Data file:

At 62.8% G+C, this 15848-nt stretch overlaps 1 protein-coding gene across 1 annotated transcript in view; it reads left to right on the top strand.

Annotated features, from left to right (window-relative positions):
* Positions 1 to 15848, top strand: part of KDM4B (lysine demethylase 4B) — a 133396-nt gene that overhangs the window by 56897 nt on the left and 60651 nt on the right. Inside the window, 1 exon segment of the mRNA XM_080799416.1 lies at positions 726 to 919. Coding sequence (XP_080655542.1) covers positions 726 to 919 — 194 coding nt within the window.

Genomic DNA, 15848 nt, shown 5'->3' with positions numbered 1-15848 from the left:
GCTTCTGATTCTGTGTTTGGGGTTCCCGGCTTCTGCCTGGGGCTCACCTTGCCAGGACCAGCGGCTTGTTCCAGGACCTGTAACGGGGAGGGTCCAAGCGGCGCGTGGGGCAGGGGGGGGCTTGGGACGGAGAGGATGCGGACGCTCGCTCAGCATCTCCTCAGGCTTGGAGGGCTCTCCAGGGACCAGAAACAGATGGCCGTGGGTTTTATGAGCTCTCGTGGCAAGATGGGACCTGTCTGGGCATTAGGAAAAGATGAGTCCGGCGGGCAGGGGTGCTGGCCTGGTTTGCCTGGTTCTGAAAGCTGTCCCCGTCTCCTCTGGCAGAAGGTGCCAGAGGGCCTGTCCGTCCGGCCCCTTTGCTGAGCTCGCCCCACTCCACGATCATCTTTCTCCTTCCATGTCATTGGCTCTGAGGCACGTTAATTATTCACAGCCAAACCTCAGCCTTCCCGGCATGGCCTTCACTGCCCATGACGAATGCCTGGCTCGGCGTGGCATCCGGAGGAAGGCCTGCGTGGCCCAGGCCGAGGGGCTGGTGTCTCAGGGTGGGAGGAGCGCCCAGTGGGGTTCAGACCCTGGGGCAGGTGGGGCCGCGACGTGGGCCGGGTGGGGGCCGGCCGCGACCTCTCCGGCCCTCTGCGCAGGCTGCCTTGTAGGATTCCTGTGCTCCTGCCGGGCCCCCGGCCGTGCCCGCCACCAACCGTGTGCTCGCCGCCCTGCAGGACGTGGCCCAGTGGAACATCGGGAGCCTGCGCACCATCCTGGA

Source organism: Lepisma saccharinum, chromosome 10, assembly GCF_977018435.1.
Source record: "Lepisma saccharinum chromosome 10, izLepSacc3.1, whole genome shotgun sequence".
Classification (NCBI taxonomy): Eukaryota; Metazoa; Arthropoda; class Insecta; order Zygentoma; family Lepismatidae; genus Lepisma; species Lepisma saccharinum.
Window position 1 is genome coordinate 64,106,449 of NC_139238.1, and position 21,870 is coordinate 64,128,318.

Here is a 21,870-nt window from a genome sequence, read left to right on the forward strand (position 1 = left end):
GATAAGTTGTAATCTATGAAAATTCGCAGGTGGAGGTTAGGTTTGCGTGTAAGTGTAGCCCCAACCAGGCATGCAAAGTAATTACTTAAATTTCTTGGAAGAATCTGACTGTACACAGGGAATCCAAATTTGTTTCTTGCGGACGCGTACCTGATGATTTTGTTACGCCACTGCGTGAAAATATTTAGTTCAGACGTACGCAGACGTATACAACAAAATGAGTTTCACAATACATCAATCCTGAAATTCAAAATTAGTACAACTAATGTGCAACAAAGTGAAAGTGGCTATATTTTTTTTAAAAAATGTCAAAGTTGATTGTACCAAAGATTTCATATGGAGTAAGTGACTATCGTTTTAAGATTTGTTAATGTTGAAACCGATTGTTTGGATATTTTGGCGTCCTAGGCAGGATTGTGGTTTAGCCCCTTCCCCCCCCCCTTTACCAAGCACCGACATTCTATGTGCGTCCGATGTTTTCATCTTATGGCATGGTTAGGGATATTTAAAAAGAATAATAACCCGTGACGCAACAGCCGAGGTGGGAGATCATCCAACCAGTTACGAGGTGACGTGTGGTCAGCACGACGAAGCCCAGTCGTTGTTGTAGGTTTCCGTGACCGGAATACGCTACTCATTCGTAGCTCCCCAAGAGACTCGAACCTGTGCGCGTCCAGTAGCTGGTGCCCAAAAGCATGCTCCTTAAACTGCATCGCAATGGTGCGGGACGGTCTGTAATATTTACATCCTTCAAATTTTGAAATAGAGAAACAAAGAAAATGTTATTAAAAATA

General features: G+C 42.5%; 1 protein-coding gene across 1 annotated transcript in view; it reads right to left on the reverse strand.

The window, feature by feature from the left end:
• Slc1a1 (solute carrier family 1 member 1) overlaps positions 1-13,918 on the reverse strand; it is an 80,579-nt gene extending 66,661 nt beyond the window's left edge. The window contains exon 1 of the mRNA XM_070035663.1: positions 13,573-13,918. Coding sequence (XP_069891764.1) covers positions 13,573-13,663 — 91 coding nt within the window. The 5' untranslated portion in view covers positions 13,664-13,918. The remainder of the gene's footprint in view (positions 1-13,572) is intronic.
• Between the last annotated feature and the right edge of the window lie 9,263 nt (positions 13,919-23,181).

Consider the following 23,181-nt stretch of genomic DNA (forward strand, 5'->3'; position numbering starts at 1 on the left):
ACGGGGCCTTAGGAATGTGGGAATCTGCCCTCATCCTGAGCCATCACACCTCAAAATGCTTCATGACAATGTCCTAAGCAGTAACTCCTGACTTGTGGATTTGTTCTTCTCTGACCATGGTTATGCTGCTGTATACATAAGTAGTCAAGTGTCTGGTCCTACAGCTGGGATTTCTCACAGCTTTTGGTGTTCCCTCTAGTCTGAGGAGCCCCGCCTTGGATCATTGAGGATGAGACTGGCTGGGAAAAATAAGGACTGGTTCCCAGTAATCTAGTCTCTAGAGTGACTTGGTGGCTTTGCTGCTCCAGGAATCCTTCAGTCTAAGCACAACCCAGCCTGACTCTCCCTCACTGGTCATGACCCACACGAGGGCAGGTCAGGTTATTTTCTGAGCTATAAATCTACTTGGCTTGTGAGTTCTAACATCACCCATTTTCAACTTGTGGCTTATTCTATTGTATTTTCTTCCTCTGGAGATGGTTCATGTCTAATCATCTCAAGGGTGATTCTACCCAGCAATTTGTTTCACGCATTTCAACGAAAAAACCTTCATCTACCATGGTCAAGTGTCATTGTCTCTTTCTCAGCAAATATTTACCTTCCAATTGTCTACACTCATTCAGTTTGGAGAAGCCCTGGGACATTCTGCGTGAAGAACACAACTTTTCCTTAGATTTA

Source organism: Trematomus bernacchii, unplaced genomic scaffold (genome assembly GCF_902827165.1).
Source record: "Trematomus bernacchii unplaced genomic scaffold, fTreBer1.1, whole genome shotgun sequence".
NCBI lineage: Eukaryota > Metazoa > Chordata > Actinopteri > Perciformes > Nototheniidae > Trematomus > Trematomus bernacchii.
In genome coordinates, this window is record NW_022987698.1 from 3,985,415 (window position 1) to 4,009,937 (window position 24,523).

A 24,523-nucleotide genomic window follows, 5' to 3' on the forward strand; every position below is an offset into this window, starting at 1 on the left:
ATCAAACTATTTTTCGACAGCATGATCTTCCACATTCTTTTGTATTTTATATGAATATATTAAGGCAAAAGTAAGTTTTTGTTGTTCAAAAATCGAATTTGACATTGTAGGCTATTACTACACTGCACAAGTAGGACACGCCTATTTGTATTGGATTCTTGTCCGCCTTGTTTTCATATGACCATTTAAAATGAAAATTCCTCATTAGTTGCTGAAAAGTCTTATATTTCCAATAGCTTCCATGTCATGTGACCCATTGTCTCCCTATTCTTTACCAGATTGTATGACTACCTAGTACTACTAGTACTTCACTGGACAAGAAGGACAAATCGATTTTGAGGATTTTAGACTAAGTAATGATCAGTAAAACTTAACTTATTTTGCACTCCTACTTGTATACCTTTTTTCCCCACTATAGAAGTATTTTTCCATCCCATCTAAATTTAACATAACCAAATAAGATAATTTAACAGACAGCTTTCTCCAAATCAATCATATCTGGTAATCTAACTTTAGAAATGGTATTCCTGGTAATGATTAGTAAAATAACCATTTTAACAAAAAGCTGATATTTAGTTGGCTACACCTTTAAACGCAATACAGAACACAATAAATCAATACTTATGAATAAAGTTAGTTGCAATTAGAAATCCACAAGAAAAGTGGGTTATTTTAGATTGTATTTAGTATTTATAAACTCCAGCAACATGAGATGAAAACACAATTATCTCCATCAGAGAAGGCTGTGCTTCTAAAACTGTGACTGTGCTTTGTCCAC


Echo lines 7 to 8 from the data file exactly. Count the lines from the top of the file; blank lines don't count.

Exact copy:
Source record: "Lepisma saccharinum chromosome 10, izLepSacc3.1, whole genome shotgun sequence".
Classification (NCBI taxonomy): Eukaryota; Metazoa; Arthropoda; class Insecta; order Zygentoma; family Lepismatidae; genus Lepisma; species Lepisma saccharinum.